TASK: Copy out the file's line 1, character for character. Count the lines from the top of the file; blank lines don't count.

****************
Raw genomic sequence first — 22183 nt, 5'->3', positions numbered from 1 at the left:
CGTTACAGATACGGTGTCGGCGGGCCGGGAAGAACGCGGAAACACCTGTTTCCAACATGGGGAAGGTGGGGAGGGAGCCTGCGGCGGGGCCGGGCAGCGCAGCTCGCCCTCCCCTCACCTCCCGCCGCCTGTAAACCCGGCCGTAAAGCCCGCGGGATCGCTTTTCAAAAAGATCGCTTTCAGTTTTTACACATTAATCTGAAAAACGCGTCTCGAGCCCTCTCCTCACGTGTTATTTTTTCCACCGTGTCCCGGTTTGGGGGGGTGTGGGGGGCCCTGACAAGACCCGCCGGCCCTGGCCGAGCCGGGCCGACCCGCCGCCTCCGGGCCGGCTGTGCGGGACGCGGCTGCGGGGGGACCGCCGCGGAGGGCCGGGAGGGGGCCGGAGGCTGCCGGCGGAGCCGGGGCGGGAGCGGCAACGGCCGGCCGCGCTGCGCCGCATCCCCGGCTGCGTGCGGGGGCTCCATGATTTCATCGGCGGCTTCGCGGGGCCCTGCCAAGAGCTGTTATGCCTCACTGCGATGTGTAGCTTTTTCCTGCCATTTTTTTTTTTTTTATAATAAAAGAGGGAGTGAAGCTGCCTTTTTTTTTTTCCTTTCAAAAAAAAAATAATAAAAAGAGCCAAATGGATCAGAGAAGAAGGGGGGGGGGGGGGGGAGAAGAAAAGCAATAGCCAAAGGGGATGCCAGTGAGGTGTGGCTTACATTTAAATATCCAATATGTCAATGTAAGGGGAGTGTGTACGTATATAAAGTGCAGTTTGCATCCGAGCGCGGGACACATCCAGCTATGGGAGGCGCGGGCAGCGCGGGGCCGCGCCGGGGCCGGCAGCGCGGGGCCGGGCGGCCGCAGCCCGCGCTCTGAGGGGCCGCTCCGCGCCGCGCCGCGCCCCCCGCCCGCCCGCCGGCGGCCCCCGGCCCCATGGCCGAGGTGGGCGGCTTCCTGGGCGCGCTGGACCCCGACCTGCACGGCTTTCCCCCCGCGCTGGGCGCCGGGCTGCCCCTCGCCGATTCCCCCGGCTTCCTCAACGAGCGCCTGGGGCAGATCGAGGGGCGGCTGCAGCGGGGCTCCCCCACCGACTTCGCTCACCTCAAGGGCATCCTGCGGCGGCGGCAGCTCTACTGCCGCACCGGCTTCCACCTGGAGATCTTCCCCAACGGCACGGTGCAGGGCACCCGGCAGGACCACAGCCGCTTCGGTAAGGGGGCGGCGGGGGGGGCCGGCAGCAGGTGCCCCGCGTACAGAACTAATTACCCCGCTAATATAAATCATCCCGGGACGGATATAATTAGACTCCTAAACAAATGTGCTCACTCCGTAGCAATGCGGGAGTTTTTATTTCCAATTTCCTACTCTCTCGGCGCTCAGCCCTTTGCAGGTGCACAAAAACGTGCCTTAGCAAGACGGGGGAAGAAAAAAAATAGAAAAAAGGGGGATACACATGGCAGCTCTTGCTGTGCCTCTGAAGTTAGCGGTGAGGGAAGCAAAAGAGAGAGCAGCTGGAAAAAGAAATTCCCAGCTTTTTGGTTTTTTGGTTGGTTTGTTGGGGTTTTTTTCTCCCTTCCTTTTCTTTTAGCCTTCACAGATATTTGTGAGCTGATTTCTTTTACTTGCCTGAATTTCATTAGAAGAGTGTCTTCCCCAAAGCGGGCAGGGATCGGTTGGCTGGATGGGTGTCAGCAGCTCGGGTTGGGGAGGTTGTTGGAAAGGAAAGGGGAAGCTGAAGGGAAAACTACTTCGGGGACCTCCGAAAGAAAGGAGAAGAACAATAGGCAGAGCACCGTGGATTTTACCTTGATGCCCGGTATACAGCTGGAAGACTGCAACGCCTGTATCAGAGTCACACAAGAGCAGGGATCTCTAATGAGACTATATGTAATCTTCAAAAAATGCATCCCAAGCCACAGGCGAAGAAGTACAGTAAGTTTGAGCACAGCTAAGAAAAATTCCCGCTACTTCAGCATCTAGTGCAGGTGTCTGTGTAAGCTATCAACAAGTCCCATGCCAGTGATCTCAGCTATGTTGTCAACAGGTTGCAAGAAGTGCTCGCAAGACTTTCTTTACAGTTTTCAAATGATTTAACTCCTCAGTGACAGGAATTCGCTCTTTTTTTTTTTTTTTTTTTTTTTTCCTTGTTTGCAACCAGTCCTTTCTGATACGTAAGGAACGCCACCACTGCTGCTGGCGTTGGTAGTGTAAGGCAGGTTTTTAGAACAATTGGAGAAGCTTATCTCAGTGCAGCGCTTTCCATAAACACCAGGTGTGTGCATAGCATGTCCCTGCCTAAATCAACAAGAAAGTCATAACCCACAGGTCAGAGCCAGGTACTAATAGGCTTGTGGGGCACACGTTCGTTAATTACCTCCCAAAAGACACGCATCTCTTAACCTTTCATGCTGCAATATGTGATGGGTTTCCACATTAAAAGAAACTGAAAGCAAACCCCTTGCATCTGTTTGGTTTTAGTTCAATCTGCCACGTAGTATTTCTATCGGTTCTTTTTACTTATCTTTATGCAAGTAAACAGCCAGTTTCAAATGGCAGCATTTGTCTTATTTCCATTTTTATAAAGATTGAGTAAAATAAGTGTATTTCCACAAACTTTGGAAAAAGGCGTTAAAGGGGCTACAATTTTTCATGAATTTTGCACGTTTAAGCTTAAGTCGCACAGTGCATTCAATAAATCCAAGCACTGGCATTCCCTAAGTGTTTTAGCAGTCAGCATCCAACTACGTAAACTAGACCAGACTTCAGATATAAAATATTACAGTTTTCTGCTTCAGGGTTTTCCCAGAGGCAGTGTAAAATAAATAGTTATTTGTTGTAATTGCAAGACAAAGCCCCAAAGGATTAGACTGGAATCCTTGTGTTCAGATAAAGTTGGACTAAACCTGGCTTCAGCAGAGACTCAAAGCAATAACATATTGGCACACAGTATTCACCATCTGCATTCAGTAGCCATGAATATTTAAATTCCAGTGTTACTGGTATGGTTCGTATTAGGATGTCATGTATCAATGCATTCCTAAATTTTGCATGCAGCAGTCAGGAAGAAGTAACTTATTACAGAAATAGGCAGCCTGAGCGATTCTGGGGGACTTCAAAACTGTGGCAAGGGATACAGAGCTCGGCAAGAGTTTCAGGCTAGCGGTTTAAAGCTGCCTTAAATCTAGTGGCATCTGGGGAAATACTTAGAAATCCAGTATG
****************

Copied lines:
Raw genomic sequence first — 22183 nt, 5'->3', positions numbered from 1 at the left: